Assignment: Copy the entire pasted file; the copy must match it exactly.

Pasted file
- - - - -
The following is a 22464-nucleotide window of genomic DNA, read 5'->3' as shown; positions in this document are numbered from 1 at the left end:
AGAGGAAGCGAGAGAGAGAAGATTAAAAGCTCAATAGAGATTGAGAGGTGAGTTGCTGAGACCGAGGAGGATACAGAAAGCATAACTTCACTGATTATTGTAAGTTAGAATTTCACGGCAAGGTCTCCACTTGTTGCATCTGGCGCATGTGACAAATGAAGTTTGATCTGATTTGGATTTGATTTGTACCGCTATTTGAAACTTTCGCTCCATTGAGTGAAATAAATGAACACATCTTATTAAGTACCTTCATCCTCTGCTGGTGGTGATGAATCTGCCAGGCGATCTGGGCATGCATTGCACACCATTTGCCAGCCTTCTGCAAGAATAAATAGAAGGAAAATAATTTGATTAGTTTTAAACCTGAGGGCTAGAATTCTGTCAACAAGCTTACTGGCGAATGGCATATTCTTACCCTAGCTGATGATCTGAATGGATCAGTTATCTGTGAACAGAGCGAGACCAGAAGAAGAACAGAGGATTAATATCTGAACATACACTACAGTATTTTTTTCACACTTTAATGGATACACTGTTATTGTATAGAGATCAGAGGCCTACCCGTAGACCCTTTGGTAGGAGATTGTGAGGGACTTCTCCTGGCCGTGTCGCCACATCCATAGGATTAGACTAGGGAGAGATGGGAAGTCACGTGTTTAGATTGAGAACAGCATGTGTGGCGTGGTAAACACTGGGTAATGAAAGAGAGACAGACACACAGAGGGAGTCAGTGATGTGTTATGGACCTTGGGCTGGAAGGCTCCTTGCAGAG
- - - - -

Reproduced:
The following is a 22464-nucleotide window of genomic DNA, read 5'->3' as shown; positions in this document are numbered from 1 at the left end:
AGAGGAAGCGAGAGAGAGAAGATTAAAAGCTCAATAGAGATTGAGAGGTGAGTTGCTGAGACCGAGGAGGATACAGAAAGCATAACTTCACTGATTATTGTAAGTTAGAATTTCACGGCAAGGTCTCCACTTGTTGCATCTGGCGCATGTGACAAATGAAGTTTGATCTGATTTGGATTTGATTTGTACCGCTATTTGAAACTTTCGCTCCATTGAGTGAAATAAATGAACACATCTTATTAAGTACCTTCATCCTCTGCTGGTGGTGATGAATCTGCCAGGCGATCTGGGCATGCATTGCACACCATTTGCCAGCCTTCTGCAAGAATAAATAGAAGGAAAATAATTTGATTAGTTTTAAACCTGAGGGCTAGAATTCTGTCAACAAGCTTACTGGCGAATGGCATATTCTTACCCTAGCTGATGATCTGAATGGATCAGTTATCTGTGAACAGAGCGAGACCAGAAGAAGAACAGAGGATTAATATCTGAACATACACTACAGTATTTTTTTCACACTTTAATGGATACACTGTTATTGTATAGAGATCAGAGGCCTACCCGTAGACCCTTTGGTAGGAGATTGTGAGGGACTTCTCCTGGCCGTGTCGCCACATCCATAGGATTAGACTAGGGAGAGATGGGAAGTCACGTGTTTAGATTGAGAACAGCATGTGTGGCGTGGTAAACACTGGGTAATGAAAGAGAGACAGACACACAGAGGGAGTCAGTGATGTGTTATGGACCTTGGGCTGGAAGGCTCCTTGCAGAG